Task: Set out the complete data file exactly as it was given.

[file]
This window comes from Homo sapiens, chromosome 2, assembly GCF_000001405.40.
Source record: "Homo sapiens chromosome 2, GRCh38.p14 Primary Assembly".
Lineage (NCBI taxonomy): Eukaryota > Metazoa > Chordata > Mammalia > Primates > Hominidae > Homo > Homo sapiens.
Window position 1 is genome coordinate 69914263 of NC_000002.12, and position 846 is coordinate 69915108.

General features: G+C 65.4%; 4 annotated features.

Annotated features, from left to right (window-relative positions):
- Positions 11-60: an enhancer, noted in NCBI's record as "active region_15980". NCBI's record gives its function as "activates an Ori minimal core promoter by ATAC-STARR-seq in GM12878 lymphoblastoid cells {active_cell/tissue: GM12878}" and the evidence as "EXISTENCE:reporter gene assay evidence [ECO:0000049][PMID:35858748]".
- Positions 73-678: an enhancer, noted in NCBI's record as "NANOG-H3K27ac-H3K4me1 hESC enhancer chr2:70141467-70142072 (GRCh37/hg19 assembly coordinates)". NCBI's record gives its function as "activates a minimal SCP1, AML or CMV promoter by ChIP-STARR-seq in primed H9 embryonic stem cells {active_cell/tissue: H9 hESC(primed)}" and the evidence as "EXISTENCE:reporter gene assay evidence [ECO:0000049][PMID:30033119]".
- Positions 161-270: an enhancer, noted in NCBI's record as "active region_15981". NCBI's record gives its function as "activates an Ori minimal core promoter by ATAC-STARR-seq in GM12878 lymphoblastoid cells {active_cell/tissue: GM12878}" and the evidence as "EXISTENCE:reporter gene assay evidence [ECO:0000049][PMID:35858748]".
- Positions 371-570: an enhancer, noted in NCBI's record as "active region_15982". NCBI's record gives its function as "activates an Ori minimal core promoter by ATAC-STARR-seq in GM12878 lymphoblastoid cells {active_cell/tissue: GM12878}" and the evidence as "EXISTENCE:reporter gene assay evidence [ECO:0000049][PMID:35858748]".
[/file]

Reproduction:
This window comes from Homo sapiens, chromosome 2, assembly GCF_000001405.40.
Source record: "Homo sapiens chromosome 2, GRCh38.p14 Primary Assembly".
Lineage (NCBI taxonomy): Eukaryota > Metazoa > Chordata > Mammalia > Primates > Hominidae > Homo > Homo sapiens.
Window position 1 is genome coordinate 69914263 of NC_000002.12, and position 846 is coordinate 69915108.

General features: G+C 65.4%; 4 annotated features.

Annotated features, from left to right (window-relative positions):
- Positions 11-60: an enhancer, noted in NCBI's record as "active region_15980". NCBI's record gives its function as "activates an Ori minimal core promoter by ATAC-STARR-seq in GM12878 lymphoblastoid cells {active_cell/tissue: GM12878}" and the evidence as "EXISTENCE:reporter gene assay evidence [ECO:0000049][PMID:35858748]".
- Positions 73-678: an enhancer, noted in NCBI's record as "NANOG-H3K27ac-H3K4me1 hESC enhancer chr2:70141467-70142072 (GRCh37/hg19 assembly coordinates)". NCBI's record gives its function as "activates a minimal SCP1, AML or CMV promoter by ChIP-STARR-seq in primed H9 embryonic stem cells {active_cell/tissue: H9 hESC(primed)}" and the evidence as "EXISTENCE:reporter gene assay evidence [ECO:0000049][PMID:30033119]".
- Positions 161-270: an enhancer, noted in NCBI's record as "active region_15981". NCBI's record gives its function as "activates an Ori minimal core promoter by ATAC-STARR-seq in GM12878 lymphoblastoid cells {active_cell/tissue: GM12878}" and the evidence as "EXISTENCE:reporter gene assay evidence [ECO:0000049][PMID:35858748]".
- Positions 371-570: an enhancer, noted in NCBI's record as "active region_15982". NCBI's record gives its function as "activates an Ori minimal core promoter by ATAC-STARR-seq in GM12878 lymphoblastoid cells {active_cell/tissue: GM12878}" and the evidence as "EXISTENCE:reporter gene assay evidence [ECO:0000049][PMID:35858748]".